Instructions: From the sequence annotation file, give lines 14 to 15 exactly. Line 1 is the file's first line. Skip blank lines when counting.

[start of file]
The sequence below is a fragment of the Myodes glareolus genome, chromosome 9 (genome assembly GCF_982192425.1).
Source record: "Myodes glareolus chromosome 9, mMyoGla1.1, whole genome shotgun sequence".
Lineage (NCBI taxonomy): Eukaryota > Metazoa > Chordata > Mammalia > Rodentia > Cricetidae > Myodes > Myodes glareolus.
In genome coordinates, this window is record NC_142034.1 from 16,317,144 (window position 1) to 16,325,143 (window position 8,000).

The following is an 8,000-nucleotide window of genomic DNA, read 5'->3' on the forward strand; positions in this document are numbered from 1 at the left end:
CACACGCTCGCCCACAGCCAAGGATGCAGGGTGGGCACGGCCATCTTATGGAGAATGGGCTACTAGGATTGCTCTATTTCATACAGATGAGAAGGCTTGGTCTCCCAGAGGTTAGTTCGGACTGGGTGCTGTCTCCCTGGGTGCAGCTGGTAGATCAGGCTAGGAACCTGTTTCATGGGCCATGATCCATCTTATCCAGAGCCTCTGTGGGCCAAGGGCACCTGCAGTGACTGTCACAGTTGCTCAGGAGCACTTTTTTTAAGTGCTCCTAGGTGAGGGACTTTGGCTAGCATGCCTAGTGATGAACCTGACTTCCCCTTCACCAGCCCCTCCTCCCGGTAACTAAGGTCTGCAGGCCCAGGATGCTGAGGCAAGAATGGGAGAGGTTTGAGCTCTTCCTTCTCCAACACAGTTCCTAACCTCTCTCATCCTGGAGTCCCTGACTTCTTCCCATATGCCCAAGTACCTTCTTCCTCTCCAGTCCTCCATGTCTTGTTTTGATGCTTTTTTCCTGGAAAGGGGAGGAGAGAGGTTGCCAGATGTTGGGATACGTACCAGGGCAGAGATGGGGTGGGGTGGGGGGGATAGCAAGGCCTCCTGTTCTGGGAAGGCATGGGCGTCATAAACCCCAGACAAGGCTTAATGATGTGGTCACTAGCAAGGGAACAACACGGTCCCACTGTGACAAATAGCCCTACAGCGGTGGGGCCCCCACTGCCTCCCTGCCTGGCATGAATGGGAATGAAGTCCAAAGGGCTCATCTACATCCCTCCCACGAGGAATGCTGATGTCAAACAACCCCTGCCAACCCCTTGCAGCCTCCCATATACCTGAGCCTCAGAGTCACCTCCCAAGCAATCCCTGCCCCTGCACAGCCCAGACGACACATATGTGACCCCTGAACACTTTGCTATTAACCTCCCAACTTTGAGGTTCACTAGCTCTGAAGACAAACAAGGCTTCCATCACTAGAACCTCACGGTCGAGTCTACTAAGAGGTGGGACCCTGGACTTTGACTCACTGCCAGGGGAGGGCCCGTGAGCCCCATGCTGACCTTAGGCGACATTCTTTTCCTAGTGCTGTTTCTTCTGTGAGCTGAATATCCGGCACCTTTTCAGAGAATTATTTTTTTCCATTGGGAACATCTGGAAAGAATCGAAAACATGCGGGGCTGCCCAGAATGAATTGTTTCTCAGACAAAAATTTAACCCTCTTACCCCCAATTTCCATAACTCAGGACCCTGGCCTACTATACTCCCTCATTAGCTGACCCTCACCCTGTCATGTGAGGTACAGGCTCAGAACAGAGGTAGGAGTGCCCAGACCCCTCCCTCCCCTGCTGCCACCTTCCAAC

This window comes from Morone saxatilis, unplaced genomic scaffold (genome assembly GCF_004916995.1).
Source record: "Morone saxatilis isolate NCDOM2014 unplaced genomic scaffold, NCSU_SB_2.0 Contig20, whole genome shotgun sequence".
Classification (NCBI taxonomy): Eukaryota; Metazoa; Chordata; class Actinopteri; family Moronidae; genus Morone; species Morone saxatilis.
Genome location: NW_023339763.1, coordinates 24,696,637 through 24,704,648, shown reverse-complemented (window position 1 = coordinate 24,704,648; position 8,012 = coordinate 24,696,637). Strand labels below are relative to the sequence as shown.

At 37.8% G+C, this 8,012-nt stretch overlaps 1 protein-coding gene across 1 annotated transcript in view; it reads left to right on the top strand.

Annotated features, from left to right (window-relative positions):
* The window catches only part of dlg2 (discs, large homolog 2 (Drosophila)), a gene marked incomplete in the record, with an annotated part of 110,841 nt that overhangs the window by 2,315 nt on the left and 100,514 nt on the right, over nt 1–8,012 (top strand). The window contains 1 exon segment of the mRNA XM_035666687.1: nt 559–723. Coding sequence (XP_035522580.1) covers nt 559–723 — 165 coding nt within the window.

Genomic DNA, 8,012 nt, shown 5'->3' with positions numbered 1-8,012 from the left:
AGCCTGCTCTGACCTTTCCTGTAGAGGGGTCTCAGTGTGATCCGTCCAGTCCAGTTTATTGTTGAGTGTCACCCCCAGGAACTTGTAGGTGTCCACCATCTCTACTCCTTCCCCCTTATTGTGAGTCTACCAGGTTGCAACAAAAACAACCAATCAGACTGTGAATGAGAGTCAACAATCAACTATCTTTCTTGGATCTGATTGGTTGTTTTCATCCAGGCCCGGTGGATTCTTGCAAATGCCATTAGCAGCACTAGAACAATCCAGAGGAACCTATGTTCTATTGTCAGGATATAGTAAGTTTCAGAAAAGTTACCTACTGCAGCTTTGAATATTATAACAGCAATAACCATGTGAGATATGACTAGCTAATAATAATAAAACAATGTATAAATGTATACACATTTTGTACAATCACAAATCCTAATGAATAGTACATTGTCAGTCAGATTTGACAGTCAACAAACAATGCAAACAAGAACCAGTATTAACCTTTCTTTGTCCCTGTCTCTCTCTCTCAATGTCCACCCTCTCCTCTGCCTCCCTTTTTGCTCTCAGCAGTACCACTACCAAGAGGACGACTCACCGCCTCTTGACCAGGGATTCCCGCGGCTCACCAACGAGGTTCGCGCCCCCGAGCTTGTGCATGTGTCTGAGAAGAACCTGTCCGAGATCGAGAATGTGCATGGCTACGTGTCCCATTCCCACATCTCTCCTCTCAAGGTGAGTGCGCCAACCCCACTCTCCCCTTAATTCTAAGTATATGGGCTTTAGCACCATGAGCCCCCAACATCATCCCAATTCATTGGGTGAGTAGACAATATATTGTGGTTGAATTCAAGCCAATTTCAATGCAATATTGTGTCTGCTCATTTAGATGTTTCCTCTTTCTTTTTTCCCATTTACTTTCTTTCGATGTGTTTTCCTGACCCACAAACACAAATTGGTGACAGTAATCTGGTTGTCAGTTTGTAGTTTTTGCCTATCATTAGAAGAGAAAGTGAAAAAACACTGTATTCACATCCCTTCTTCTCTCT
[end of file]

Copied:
Genomic DNA, 8,012 nt, shown 5'->3' with positions numbered 1-8,012 from the left:
AGCCTGCTCTGACCTTTCCTGTAGAGGGGTCTCAGTGTGATCCGTCCAGTCCAGTTTATTGTTGAGTGTCACCCCCAGGAACTTGTAGGTGTCCACCATCTCTACTCCTTCCCCCTTATTGTGAGTCTACCAGGTTGCAACAAAAACAACCAATCAGACTGTGAATGAGAGTCAACAATCAACTATCTTTCTTGGATCTGATTGGTTGTTTTCATCCAGGCCCGGTGGATTCTTGCAAATGCCATTAGCAGCACTAGAACAATCCAGAGGAACCTATGTTCTATTGTCAGGATATAGTAAGTTTCAGAAAAGTTACCTACTGCAGCTTTGAATATTATAACAGCAATAACCATGTGAGATATGACTAGCTAATAATAATAAAACAATGTATAAATGTATACACATTTTGTACAATCACAAATCCTAATGAATAGTACATTGTCAGTCAGATTTGACAGTCAACAAACAATGCAAACAAGAACCAGTATTAACCTTTCTTTGTCCCTGTCTCTCTCTCTCAATGTCCACCCTCTCCTCTGCCTCCCTTTTTGCTCTCAGCAGTACCACTACCAAGAGGACGACTCACCGCCTCTTGACCAGGGATTCCCGCGGCTCACCAACGAGGTTCGCGCCCCCGAGCTTGTGCATGTGTCTGAGAAGAACCTGTCCGAGATCGAGAATGTGCATGGCTACGTGTCCCATTCCCACATCTCTCCTCTCAAGGTGAGTGCGCCAACCCCACTCTCCCCTTAATTCTAAGTATATGGGCTTTAGCACCATGAGCCCCCAACATCATCCCAATTCATTGGGTGAGTAGACAATATATTGTGGTTGAATTCAAGCCAATTTCAATGCAATATTGTGTCTGCTCATTTAGATGTTTCCTCTTTCTTTTTTCCCATTTACTTTCTTTCGATGTGTTTTCCTGACCCACAAACACAAATTGGTGACAGTAATCTGGTTGTCAGTTTGTAGTTTTTGCCTATCATTAGAAGAGAAAGTGAAAAAACACTGTATTCACATCCCTTCTTCTCTCT